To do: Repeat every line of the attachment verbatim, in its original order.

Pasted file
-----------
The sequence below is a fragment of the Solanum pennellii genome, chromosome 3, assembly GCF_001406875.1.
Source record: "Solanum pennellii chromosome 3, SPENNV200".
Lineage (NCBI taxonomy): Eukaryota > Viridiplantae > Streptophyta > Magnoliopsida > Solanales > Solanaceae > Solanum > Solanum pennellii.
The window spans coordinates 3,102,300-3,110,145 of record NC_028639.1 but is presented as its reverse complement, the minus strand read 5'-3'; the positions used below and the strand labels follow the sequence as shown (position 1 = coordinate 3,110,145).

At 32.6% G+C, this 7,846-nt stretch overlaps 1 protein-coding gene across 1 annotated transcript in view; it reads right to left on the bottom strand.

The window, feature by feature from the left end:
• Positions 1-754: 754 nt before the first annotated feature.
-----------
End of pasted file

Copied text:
The sequence below is a fragment of the Solanum pennellii genome, chromosome 3, assembly GCF_001406875.1.
Source record: "Solanum pennellii chromosome 3, SPENNV200".
Lineage (NCBI taxonomy): Eukaryota > Viridiplantae > Streptophyta > Magnoliopsida > Solanales > Solanaceae > Solanum > Solanum pennellii.
The window spans coordinates 3,102,300-3,110,145 of record NC_028639.1 but is presented as its reverse complement, the minus strand read 5'-3'; the positions used below and the strand labels follow the sequence as shown (position 1 = coordinate 3,110,145).

At 32.6% G+C, this 7,846-nt stretch overlaps 1 protein-coding gene across 1 annotated transcript in view; it reads right to left on the bottom strand.

The window, feature by feature from the left end:
• Positions 1-754: 754 nt before the first annotated feature.